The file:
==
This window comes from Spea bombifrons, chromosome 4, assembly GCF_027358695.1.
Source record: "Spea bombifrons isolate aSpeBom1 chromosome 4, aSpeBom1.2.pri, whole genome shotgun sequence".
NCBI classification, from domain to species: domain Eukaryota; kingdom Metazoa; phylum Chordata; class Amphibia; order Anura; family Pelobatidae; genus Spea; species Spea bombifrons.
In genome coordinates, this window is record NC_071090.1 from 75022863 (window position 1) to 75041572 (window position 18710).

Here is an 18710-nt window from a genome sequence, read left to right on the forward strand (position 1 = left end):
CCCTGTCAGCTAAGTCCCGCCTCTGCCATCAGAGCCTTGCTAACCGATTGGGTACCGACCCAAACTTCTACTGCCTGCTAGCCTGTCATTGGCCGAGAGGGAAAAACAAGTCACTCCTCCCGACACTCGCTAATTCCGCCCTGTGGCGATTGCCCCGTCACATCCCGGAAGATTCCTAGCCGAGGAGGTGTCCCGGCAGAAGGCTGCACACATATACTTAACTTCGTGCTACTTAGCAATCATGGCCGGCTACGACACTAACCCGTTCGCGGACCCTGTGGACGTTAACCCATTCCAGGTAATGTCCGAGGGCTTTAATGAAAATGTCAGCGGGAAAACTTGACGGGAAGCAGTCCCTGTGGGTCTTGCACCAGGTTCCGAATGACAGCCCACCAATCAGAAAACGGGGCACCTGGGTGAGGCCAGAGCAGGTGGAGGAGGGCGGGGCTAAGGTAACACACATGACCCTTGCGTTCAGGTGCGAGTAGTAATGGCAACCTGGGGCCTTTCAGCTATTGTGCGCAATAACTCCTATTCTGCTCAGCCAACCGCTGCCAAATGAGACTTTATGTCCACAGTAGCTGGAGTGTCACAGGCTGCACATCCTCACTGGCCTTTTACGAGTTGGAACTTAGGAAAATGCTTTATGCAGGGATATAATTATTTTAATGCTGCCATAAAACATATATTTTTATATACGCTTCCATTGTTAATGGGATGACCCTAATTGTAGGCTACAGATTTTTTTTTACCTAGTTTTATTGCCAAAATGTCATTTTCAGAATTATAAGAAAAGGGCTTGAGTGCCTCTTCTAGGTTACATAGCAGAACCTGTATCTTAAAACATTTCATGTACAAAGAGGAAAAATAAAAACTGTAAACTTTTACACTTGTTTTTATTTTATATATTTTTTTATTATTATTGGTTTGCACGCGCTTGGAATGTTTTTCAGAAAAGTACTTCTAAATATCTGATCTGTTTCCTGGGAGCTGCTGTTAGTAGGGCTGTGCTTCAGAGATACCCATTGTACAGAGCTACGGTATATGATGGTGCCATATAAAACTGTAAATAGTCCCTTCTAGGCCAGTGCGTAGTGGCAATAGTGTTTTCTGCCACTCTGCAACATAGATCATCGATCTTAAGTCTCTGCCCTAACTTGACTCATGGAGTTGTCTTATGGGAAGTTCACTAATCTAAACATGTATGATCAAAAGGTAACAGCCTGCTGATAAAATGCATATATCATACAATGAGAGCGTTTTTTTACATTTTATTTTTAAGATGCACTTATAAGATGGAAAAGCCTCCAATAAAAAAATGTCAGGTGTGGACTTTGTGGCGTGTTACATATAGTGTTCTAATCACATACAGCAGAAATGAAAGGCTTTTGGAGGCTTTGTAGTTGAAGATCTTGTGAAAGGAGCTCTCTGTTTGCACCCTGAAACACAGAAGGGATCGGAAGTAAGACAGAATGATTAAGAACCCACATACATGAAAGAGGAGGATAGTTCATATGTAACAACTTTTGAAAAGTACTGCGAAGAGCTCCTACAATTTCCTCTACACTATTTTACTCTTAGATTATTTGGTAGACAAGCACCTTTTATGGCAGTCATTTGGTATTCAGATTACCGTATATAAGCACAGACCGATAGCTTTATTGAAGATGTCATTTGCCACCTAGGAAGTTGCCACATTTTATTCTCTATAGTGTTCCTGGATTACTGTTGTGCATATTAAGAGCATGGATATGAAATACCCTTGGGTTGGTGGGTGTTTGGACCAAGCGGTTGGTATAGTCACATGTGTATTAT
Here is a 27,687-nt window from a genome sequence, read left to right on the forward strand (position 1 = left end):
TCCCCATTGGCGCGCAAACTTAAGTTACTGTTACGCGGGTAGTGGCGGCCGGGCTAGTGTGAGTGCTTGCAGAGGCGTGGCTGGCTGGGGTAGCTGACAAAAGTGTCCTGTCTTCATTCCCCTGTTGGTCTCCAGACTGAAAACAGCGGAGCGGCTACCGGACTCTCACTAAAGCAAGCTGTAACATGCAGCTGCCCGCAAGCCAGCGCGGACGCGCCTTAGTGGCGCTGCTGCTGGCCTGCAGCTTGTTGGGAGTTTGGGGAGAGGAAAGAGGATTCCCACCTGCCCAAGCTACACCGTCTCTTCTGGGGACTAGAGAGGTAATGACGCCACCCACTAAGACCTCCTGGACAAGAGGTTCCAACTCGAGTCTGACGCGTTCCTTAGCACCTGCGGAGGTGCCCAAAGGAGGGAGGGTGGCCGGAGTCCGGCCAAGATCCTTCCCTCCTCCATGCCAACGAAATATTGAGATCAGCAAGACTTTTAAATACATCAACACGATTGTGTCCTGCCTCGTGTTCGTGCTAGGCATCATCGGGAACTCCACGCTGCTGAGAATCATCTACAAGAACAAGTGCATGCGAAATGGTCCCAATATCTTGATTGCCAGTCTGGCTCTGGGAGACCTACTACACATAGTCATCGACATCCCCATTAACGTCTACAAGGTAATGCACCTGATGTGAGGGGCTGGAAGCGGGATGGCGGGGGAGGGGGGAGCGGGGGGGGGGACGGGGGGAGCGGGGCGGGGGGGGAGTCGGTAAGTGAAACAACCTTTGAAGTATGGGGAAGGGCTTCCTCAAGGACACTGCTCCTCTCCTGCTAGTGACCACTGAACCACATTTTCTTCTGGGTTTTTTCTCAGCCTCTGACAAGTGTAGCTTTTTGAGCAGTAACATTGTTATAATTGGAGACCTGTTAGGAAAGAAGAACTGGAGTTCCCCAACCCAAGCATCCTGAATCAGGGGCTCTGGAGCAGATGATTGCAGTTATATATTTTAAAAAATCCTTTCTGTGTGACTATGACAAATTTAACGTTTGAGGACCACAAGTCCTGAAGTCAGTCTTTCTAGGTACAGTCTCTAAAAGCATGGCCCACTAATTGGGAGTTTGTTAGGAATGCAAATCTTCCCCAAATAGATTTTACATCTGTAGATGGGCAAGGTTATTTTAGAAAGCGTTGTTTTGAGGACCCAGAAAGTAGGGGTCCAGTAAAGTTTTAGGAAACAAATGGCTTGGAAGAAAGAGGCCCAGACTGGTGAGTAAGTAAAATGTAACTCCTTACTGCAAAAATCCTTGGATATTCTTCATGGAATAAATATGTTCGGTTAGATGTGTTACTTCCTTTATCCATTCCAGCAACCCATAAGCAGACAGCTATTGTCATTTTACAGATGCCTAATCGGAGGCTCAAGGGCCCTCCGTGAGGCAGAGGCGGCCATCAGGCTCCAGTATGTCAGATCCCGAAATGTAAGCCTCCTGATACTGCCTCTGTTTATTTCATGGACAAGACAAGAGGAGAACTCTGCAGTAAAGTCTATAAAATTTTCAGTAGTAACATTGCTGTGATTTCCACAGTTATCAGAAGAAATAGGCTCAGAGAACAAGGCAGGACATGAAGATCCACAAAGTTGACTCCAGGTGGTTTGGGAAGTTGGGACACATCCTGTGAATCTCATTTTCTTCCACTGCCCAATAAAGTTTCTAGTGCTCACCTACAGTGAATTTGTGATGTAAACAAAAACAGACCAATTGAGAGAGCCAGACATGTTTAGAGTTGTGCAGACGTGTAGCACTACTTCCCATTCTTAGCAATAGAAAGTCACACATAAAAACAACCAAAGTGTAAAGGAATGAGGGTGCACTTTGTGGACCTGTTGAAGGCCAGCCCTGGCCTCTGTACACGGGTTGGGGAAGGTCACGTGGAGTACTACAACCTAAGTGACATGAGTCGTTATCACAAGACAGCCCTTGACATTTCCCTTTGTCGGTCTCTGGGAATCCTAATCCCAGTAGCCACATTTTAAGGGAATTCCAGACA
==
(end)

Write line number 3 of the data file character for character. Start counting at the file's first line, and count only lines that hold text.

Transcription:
NCBI classification, from domain to species: domain Eukaryota; kingdom Metazoa; phylum Chordata; class Amphibia; order Anura; family Pelobatidae; genus Spea; species Spea bombifrons.